Two-year ‘every last child’ drive gets under wayCampaign aims to reach the most deprived girls in the four target districts
Save the Children, Nepal has launched a campaign to get hundred thousand girls from the excluded community from four districts into schools by 2018.
The campaign entitled ‘every last child’ to ensure that girls between 13-18 in three sectors—education, health and reproductive services and protection both at home and outside was launched in the Capital on Saturday.
In the first phase, the campaign will run in four districts—Saptari, Kapilvastu, Achham and Bajura with 80 percent of the programme running in the rural areas.
“In our work, we noticed that children consistently left behind in Nepal in terms of education, health and protection were consistently girls,” Save the Children Country Director Delailah Borja said. “Dangerous trends such as child marriage, child pregnancy and violence at home and in schools are more likely to affect girls and hamper their well-being. To reduce this we will work closely with the government, civil society organisations and particularly adolescent girls to ensure that everything from our national policies to our work on the ground is designed o keep girls in schools, besides keeping them healthy and safe from harm,”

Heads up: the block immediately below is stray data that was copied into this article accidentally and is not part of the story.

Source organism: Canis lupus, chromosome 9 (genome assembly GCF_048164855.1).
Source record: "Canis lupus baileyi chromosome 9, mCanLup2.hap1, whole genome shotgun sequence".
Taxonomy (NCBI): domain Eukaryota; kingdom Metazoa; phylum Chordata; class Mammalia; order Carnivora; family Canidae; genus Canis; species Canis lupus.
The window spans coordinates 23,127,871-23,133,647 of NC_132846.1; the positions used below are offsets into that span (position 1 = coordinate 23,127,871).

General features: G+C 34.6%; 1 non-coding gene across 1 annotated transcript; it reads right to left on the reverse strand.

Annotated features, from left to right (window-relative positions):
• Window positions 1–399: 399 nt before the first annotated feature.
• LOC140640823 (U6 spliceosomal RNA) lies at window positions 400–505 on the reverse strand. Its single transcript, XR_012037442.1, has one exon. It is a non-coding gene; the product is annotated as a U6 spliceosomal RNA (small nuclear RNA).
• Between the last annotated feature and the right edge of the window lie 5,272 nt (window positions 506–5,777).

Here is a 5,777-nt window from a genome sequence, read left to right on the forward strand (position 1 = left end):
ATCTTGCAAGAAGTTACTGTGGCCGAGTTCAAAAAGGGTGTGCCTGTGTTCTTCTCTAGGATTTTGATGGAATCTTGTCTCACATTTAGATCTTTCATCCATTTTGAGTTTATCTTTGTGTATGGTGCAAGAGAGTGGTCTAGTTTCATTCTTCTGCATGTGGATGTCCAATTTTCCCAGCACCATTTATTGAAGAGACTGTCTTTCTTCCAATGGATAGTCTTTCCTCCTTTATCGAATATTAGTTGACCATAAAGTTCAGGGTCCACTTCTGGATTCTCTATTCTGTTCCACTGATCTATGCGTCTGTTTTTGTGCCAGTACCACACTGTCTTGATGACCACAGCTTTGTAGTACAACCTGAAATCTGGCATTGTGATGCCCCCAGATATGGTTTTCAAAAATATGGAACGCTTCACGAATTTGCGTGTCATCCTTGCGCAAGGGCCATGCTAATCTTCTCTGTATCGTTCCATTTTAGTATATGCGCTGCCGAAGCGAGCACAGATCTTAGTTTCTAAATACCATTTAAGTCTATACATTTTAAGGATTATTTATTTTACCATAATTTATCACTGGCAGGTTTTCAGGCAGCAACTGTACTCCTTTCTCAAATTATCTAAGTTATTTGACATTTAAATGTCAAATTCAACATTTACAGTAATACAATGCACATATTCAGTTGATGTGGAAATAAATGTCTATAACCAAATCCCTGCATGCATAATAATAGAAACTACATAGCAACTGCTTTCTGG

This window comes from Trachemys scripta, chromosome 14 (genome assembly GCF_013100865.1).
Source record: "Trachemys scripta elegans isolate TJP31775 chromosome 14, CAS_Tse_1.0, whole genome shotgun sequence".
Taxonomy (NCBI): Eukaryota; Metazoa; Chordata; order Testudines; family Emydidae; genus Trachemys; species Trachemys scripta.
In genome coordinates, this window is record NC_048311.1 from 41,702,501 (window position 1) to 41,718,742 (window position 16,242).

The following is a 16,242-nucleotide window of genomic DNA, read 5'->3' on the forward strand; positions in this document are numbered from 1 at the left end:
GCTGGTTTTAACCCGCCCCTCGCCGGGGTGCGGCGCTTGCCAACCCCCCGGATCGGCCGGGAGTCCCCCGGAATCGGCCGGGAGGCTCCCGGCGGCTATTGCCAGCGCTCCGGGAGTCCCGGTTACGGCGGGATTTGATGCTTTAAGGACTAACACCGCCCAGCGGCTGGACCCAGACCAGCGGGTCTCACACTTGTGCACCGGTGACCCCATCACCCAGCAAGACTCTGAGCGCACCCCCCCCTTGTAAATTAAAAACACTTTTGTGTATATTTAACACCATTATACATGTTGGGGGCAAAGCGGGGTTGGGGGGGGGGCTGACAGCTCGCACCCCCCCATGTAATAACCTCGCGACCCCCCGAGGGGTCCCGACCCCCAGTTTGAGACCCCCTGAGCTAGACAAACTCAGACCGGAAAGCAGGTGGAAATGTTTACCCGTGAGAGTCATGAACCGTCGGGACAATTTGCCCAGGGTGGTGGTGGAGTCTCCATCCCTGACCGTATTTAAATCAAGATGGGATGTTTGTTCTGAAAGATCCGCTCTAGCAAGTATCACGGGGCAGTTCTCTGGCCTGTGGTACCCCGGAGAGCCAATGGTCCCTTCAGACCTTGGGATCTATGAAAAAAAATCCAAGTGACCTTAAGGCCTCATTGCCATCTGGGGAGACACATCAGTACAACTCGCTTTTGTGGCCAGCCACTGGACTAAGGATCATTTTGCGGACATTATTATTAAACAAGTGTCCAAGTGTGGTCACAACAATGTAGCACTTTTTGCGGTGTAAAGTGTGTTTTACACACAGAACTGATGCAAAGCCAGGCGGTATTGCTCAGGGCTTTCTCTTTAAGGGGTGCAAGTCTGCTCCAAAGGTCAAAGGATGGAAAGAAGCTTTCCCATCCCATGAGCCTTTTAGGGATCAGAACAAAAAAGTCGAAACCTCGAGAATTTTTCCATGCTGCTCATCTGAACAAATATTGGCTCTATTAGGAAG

There is an alarming school dropout rate from children from Dalit community. Data shows that 51 percent of poorest women in Nepal have never had access to education. It also reveals a huge dropout among Dalits with 88 percent of them attend school at primary level but only 10.6 percent reach secondary level.
“We believe the child friendly constitution and other recent programmes of the government will also help us reach our target,” said Sudarshan Shrestha, director for Media and Communications at Save the Children.
The constitution has ensured the right of the children to education, protection from abuse and empowerment of the marginalised community. Similarly, the budget for the fiscal year 2016-2017 has also announced the President Women Promotion Programme to empower women.
The campaign aims to reach the most deprived girls in the four target districts to help reduce their levels of discrimination and empower them their rights by the end of 2018. The campaign will also advocate for five percent increase in allocation for children the national budget especially for education, adolescent sexual and reproductive health and child protection.
Children, who have benefited from such programmes, express hope that such a campaign will help a large number of girls to get out from the vicious circle of poverty.
“There are thousands of children, especially girls, who unless special interventions are made will not be able to go to school and realise their full potential. I am sure this campaign will reach out to those needy girls,” said Saraswoti Manandhar, a former child worker. Manandhar, who was rescued from a brick factory in Bhaktapur six years ago, is now studying at grade 10 with help from various organisations and hopes to become a nurse.